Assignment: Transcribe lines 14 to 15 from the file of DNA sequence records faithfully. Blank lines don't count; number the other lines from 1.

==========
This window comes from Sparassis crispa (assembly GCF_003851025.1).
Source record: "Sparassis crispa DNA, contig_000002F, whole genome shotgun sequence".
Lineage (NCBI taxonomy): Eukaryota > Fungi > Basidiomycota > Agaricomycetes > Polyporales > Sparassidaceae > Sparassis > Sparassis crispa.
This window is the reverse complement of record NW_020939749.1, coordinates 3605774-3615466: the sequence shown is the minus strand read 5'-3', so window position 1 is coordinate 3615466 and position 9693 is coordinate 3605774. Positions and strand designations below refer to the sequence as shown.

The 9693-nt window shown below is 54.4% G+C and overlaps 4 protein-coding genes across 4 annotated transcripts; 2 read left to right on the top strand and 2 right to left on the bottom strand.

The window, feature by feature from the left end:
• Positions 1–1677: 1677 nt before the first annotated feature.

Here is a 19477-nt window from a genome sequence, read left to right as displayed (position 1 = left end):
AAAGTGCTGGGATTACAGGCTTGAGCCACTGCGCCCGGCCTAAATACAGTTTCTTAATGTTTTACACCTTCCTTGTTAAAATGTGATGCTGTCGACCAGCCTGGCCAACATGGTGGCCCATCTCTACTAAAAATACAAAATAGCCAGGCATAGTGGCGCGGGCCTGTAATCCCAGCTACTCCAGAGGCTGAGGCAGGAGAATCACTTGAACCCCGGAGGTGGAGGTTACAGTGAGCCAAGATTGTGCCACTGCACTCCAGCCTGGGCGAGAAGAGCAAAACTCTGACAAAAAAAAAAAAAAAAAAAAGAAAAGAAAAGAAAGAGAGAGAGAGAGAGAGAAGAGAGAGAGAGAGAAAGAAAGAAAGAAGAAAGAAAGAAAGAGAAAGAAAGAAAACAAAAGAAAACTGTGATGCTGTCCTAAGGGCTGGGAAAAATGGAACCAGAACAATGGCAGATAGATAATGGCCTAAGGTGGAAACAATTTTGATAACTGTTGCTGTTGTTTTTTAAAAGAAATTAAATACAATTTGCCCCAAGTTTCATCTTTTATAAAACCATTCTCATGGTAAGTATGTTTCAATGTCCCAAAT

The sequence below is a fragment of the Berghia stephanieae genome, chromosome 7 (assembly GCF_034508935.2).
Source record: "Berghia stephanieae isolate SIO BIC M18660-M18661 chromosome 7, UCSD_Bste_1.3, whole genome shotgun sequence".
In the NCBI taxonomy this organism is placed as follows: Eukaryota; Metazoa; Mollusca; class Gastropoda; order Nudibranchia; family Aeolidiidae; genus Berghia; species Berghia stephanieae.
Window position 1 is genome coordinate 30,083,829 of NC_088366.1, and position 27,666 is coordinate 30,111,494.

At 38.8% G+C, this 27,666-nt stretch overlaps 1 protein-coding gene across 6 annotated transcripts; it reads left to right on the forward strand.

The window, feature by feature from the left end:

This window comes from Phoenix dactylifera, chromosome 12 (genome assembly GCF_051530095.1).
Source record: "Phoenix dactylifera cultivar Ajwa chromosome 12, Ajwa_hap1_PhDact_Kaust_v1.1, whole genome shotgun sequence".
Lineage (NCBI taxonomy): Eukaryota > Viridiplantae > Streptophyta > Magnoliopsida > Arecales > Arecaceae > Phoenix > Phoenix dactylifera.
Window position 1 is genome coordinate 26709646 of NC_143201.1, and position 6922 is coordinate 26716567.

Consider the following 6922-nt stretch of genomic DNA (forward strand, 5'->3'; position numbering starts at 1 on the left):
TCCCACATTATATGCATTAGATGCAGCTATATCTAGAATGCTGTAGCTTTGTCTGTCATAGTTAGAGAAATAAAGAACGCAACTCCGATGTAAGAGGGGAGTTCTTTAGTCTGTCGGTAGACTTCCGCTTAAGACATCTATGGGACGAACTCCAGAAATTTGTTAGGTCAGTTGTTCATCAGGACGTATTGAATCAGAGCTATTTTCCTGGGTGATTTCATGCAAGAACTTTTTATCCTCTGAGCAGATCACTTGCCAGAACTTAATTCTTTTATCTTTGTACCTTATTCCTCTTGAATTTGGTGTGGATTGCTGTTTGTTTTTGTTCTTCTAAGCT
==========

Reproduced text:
At 38.8% G+C, this 27,666-nt stretch overlaps 1 protein-coding gene across 6 annotated transcripts; it reads left to right on the forward strand.

The window, feature by feature from the left end: